Q: What other genres besides crime do you like?
Action thrillers, men’s adventure, horror. It all depends on the mood I’m in.
Q: What's your idea about the psychotic sidekick in PI novels like Hawk and Joe Pike?
I enjoy Hawk and Pike yet never thought of either as psycho. I consider them loyal brothers who possess the clarity of mind to distinguish right from wrong; men with the balls to do whatever it takes, regardless if it contravenes the rule of law, to protect the people they love. Or innocent civilians they don’t even know. As for the literary role of a sidekick in general, a sidekick is free to do all sorts of wonderful nasty things to the bad guys the protagonist cannot without risking the ire of readers who like their heroes squeaky clean. In my case, I did not want to dump all the dirty jobs on Wolf’s sidekicks, Night Owl and Kit. If anything, Wolf is more hands on than either of them, although all three brothers-in-arms have no qualms about getting blood on their hands to achieve a righteous result.
Q: In the last century we've seen new waves of PI writers, first influenced by Hammett, then Chandler, Macdonald, Parker, later Lehane. Who do you think will influence the coming generation?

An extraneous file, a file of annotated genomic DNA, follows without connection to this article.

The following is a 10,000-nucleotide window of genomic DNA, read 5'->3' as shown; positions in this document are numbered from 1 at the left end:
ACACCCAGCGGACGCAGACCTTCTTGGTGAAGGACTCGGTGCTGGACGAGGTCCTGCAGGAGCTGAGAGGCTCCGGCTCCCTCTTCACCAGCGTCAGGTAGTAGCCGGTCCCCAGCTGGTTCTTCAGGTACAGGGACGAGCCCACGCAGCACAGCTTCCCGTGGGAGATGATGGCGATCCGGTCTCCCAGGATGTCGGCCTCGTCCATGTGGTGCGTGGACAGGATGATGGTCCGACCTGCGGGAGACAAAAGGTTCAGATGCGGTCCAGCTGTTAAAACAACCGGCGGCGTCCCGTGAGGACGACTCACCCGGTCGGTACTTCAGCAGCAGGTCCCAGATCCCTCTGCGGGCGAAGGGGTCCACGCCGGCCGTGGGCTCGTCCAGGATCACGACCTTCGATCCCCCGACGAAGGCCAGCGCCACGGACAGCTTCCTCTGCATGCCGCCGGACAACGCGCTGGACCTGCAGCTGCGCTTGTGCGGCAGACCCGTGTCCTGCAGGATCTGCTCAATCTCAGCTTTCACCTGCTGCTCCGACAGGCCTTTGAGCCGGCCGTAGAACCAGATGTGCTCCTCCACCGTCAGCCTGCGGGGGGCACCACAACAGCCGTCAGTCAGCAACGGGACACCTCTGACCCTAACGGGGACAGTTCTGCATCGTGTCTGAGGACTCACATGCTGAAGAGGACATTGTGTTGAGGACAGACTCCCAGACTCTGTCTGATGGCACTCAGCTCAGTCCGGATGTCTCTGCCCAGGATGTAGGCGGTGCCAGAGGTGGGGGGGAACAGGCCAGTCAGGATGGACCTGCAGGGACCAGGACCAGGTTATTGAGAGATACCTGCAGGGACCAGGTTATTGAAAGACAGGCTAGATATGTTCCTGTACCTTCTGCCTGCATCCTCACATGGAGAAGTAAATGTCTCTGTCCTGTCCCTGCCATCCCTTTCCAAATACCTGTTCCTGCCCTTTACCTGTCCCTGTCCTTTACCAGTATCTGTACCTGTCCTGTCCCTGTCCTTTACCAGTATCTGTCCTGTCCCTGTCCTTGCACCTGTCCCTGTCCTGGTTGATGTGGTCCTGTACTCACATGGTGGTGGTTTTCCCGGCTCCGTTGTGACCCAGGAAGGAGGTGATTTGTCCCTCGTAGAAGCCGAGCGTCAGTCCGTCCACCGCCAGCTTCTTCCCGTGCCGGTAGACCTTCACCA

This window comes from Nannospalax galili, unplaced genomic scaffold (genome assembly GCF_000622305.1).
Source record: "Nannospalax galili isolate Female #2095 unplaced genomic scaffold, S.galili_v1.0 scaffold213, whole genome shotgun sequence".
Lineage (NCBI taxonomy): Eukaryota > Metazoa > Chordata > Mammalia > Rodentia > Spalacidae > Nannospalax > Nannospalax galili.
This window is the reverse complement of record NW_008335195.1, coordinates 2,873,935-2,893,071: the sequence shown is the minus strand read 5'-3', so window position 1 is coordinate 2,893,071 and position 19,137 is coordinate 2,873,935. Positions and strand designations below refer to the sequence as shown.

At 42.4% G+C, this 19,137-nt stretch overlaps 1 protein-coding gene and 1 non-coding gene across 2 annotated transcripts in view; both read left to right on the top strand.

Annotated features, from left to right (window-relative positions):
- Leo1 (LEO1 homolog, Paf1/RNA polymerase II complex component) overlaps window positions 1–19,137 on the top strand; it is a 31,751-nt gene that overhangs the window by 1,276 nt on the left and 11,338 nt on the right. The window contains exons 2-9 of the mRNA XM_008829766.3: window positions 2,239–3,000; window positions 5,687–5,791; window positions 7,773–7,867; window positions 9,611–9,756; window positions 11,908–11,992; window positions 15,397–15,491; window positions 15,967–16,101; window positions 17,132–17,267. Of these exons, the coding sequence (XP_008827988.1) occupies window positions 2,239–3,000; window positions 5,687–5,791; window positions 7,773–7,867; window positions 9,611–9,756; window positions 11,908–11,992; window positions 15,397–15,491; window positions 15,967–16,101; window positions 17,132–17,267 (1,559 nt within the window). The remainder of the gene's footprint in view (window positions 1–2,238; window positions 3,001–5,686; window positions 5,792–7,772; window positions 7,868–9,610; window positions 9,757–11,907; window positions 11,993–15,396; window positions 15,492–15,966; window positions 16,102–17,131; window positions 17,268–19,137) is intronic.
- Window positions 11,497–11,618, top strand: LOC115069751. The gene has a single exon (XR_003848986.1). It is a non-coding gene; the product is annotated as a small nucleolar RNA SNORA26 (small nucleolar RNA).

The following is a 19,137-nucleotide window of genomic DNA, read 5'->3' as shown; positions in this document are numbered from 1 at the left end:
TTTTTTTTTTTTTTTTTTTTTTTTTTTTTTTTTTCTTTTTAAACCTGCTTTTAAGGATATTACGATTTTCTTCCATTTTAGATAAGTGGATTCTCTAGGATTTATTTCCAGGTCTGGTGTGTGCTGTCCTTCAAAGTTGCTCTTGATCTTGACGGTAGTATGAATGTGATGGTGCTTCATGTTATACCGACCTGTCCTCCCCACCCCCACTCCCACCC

That's a tough question. I’m a boomer, an old-school guy who relates to crime writers like Parker, MacDonald, Westlake and Leonard. I also like Vachss, Crais, Child, Hiaasen and Michael Connelly. My gut tells me the coming generation of crime writers will draw inspiration from sources both classic and contemporary. I also feel the rapid growth of indie publishing will spawn myriad fresh new voices, some powerful, profound and prolific enough to be heard high above the crowd.
Q: David Duffy came up with the following question: Do you make a living at writing and if so, how?
Hell, no! But I do live to write; and that is the real bottom line when it comes to why I write. Mind you, it would be nice to feel something more than lint when I stick my hand in the pocket of my faded jeans.
Q: What question should we ask every PI writer we interview and what is your answer?
Q: Do you live your life vicariously through your protagonist?
A: No need to. I’m Wolf.